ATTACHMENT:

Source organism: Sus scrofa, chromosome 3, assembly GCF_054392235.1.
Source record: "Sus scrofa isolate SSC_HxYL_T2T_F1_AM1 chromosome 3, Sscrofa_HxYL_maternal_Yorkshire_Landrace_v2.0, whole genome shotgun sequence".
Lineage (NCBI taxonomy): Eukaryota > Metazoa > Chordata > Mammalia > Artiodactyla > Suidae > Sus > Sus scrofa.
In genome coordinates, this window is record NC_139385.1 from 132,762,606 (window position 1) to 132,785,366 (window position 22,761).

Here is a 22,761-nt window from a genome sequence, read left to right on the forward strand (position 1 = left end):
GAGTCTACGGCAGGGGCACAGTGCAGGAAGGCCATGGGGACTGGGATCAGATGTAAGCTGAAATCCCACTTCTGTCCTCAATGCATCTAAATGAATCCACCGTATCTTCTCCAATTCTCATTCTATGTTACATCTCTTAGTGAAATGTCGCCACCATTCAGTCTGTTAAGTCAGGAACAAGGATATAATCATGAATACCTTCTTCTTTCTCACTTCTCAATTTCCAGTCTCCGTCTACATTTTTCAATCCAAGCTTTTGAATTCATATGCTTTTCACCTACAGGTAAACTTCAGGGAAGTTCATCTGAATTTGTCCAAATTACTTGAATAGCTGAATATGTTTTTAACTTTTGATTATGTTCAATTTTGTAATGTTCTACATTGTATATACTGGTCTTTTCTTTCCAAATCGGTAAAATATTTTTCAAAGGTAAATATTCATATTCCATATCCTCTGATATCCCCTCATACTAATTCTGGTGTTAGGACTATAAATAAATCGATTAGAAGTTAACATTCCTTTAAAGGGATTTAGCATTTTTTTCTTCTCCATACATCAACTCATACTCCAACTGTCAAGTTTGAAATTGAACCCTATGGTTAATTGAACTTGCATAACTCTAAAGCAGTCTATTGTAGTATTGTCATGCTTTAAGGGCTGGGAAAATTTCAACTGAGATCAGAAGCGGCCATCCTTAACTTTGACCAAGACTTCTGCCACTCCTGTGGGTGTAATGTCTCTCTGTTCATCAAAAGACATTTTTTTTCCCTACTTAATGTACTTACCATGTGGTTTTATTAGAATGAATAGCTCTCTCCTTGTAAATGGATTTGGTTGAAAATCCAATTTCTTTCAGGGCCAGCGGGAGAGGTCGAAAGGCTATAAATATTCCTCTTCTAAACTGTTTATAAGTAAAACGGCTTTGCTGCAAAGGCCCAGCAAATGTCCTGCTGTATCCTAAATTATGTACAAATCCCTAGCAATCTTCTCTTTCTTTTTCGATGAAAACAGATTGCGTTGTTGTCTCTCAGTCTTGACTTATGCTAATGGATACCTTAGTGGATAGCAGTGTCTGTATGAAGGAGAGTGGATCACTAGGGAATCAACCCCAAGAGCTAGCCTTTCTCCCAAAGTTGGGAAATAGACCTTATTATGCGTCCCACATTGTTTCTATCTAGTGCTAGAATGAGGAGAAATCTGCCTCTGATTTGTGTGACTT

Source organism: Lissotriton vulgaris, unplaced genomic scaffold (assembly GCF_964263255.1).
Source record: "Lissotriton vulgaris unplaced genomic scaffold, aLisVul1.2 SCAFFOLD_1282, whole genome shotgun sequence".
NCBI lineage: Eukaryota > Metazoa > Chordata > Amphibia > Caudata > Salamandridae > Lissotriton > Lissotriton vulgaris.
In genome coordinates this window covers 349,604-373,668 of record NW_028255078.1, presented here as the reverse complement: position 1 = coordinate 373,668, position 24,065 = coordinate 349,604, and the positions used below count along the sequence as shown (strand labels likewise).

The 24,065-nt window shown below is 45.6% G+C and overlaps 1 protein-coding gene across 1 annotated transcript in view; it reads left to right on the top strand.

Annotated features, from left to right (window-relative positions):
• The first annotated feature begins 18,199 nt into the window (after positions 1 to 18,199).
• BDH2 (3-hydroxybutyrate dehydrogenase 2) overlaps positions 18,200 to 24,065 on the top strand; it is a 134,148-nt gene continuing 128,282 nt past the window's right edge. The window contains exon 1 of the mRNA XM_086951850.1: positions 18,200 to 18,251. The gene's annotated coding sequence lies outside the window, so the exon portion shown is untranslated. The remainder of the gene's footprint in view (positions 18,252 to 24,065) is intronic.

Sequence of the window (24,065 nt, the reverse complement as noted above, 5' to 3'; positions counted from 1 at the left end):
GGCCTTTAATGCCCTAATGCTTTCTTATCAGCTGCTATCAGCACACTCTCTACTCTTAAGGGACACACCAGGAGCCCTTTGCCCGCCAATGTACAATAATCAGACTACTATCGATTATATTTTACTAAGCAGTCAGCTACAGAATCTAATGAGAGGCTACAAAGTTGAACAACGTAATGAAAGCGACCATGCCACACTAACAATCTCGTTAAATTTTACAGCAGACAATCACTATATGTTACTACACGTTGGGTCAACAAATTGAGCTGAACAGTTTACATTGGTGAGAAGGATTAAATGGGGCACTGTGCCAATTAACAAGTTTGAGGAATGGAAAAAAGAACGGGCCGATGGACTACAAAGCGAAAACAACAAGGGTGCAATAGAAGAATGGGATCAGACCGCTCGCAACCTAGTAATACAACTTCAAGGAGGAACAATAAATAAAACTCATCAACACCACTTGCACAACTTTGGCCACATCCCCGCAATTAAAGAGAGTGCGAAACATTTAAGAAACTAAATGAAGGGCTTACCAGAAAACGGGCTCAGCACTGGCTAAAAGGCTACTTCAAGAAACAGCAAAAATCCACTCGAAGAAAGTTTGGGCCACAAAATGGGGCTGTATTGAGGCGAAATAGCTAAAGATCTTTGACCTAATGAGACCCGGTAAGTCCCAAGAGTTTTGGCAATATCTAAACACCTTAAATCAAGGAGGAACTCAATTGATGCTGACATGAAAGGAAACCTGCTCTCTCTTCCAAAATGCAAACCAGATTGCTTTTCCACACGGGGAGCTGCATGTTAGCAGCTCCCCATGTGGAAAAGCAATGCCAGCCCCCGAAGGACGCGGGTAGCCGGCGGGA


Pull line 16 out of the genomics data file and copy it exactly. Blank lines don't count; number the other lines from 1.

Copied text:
GGCCTTTAATGCCCTAATGCTTTCTTATCAGCTGCTATCAGCACACTCTCTACTCTTAAGGGACACACCAGGAGCCCTTTGCCCGCCAATGTACAATAATCAGACTACTATCGATTATATTTTACTAAGCAGTCAGCTACAGAATCTAATGAGAGGCTACAAAGTTGAACAACGTAATGAAAGCGACCATGCCACACTAACAATCTCGTTAAATTTTACAGCAGACAATCACTATATGTTACTACACGTTGGGTCAACAAATTGAGCTGAACAGTTTACATTGGTGAGAAGGATTAAATGGGGCACTGTGCCAATTAACAAGTTTGAGGAATGGAAAAAAGAACGGGCCGATGGACTACAAAGCGAAAACAACAAGGGTGCAATAGAAGAATGGGATCAGACCGCTCGCAACCTAGTAATACAACTTCAAGGAGGAACAATAAATAAAACTCATCAACACCACTTGCACAACTTTGGCCACATCCCCGCAATTAAAGAGAGTGCGAAACATTTAAGAAACTAAATGAAGGGCTTACCAGAAAACGGGCTCAGCACTGGCTAAAAGGCTACTTCAAGAAACAGCAAAAATCCACTCGAAGAAAGTTTGGGCCACAAAATGGGGCTGTATTGAGGCGAAATAGCTAAAGATCTTTGACCTAATGAGACCCGGTAAGTCCCAAGAGTTTTGGCAATATCTAAACACCTTAAATCAAGGAGGAACTCAATTGATGCTGACATGAAAGGAAACCTGCTCTCTCTTCCAAAATGCAAACCAGATTGCTTTTCCACACGGGGAGCTGCATGTTAGCAGCTCCCCATGTGGAAAAGCAATGCCAGCCCCCGAAGGACGCGGGTAGCCGGCGGGA